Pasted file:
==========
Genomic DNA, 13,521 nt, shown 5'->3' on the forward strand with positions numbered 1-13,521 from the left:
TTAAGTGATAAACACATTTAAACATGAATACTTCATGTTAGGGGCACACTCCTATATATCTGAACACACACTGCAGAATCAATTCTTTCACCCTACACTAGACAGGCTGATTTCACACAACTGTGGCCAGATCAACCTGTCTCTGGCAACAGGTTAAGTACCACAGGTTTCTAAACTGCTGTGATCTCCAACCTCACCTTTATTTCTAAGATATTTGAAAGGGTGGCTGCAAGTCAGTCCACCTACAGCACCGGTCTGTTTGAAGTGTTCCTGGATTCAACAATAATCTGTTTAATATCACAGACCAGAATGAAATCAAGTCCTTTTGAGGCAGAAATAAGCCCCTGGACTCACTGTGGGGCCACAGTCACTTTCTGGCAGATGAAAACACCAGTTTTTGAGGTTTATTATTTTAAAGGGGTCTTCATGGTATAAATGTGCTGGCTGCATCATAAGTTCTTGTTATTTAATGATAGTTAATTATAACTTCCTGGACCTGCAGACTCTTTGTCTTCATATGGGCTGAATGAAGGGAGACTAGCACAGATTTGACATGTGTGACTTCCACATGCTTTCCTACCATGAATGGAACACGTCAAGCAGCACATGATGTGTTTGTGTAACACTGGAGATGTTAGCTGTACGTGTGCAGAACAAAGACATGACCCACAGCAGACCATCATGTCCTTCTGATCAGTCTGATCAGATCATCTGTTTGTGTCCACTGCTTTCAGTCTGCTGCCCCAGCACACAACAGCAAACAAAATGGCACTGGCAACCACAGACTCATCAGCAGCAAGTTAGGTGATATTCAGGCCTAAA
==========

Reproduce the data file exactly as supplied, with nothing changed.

Genomic DNA, 13,521 nt, shown 5'->3' on the forward strand with positions numbered 1-13,521 from the left:
TTAAGTGATAAACACATTTAAACATGAATACTTCATGTTAGGGGCACACTCCTATATATCTGAACACACACTGCAGAATCAATTCTTTCACCCTACACTAGACAGGCTGATTTCACACAACTGTGGCCAGATCAACCTGTCTCTGGCAACAGGTTAAGTACCACAGGTTTCTAAACTGCTGTGATCTCCAACCTCACCTTTATTTCTAAGATATTTGAAAGGGTGGCTGCAAGTCAGTCCACCTACAGCACCGGTCTGTTTGAAGTGTTCCTGGATTCAACAATAATCTGTTTAATATCACAGACCAGAATGAAATCAAGTCCTTTTGAGGCAGAAATAAGCCCCTGGACTCACTGTGGGGCCACAGTCACTTTCTGGCAGATGAAAACACCAGTTTTTGAGGTTTATTATTTTAAAGGGGTCTTCATGGTATAAATGTGCTGGCTGCATCATAAGTTCTTGTTATTTAATGATAGTTAATTATAACTTCCTGGACCTGCAGACTCTTTGTCTTCATATGGGCTGAATGAAGGGAGACTAGCACAGATTTGACATGTGTGACTTCCACATGCTTTCCTACCATGAATGGAACACGTCAAGCAGCACATGATGTGTTTGTGTAACACTGGAGATGTTAGCTGTACGTGTGCAGAACAAAGACATGACCCACAGCAGACCATCATGTCCTTCTGATCAGTCTGATCAGATCATCTGTTTGTGTCCACTGCTTTCAGTCTGCTGCCCCAGCACACAACAGCAAACAAAATGGCACTGGCAACCACAGACTCATCAGCAGCAAGTTAGGTGATATTCAGGCCTAAA